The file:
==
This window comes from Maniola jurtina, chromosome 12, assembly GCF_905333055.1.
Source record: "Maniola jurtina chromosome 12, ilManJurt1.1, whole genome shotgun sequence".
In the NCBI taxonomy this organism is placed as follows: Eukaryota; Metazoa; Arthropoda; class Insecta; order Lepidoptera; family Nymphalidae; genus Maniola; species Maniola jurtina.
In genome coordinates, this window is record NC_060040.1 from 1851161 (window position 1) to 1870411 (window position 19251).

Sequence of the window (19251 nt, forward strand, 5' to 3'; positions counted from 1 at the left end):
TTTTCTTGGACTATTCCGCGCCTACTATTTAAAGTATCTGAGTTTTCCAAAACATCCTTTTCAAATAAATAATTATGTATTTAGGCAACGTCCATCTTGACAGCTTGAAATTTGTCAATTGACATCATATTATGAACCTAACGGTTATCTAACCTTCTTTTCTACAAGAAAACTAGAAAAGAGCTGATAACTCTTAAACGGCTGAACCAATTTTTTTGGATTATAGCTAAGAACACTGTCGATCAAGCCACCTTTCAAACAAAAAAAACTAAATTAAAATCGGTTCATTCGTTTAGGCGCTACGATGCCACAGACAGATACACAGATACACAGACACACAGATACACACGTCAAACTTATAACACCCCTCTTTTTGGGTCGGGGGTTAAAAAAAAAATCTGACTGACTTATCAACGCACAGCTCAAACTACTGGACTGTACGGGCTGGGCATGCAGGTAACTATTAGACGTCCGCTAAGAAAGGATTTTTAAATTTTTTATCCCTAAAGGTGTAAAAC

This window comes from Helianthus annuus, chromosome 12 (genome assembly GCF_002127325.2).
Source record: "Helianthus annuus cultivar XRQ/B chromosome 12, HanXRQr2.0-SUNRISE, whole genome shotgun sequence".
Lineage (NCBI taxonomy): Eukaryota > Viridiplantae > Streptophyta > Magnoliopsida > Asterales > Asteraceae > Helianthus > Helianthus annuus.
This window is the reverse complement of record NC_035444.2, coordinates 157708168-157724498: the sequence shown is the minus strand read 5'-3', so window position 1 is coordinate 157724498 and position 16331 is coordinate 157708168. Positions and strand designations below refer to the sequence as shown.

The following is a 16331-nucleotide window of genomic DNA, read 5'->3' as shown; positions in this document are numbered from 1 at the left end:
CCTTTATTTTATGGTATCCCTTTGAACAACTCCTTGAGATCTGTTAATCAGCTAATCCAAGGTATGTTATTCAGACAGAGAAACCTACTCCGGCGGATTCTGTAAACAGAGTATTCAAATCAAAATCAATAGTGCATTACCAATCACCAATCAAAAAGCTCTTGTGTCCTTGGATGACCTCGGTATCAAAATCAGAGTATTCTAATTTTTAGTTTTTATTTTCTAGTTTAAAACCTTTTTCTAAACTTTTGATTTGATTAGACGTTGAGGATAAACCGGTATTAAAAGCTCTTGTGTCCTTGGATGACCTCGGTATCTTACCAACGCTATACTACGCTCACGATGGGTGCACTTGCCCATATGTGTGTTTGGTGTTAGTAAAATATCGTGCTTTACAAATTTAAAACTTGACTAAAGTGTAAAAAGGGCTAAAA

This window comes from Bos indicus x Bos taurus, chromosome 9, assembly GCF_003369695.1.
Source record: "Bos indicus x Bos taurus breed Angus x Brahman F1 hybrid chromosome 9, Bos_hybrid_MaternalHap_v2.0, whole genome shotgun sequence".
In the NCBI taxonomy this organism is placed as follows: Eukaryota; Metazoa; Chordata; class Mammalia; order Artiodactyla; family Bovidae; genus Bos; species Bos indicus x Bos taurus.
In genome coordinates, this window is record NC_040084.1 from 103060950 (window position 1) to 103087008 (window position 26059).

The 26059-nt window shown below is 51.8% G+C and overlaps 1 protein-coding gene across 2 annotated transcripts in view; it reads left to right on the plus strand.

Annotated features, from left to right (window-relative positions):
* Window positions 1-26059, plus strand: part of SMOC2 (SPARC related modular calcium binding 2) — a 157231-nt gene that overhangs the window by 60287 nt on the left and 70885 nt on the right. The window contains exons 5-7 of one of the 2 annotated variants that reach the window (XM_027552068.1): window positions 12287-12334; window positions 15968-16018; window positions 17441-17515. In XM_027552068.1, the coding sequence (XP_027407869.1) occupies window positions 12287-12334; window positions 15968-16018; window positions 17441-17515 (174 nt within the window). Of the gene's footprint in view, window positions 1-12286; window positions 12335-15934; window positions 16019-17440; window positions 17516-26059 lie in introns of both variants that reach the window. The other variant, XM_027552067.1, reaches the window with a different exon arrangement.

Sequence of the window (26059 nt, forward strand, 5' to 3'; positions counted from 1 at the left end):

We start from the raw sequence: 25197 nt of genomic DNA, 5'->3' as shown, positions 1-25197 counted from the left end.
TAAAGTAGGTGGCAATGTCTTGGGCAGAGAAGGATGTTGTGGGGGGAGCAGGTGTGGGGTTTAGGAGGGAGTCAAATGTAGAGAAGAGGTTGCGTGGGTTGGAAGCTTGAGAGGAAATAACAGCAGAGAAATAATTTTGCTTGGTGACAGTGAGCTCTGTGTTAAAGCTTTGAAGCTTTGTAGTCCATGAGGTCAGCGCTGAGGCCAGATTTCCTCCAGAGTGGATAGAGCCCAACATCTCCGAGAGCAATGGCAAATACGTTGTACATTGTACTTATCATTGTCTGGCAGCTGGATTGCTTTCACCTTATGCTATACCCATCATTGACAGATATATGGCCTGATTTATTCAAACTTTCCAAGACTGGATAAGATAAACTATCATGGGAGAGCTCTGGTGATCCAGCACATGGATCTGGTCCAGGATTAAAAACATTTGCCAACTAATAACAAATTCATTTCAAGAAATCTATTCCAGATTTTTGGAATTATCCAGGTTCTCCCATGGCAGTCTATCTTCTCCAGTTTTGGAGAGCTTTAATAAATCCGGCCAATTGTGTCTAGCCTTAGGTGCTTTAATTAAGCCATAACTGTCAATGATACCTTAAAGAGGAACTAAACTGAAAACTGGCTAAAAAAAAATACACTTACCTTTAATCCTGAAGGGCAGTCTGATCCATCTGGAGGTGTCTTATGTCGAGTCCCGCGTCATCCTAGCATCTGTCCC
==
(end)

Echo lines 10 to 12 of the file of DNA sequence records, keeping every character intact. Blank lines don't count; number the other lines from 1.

This window is the reverse complement of record NC_035444.2, coordinates 157708168-157724498: the sequence shown is the minus strand read 5'-3', so window position 1 is coordinate 157724498 and position 16331 is coordinate 157708168. Positions and strand designations below refer to the sequence as shown.

The following is a 16331-nucleotide window of genomic DNA, read 5'->3' as shown; positions in this document are numbered from 1 at the left end:
CCTTTATTTTATGGTATCCCTTTGAACAACTCCTTGAGATCTGTTAATCAGCTAATCCAAGGTATGTTATTCAGACAGAGAAACCTACTCCGGCGGATTCTGTAAACAGAGTATTCAAATCAAAATCAATAGTGCATTACCAATCACCAATCAAAAAGCTCTTGTGTCCTTGGATGACCTCGGTATCAAAATCAGAGTATTCTAATTTTTAGTTTTTATTTTCTAGTTTAAAACCTTTTTCTAAACTTTTGATTTGATTAGACGTTGAGGATAAACCGGTATTAAAAGCTCTTGTGTCCTTGGATGACCTCGGTATCTTACCAACGCTATACTACGCTCACGATGGGTGCACTTGCCCATATGTGTGTTTGGTGTTAGTAAAATATCGTGCTTTACAAATTTAAAACTTGACTAAAGTGTAAAAAGGGCTAAAA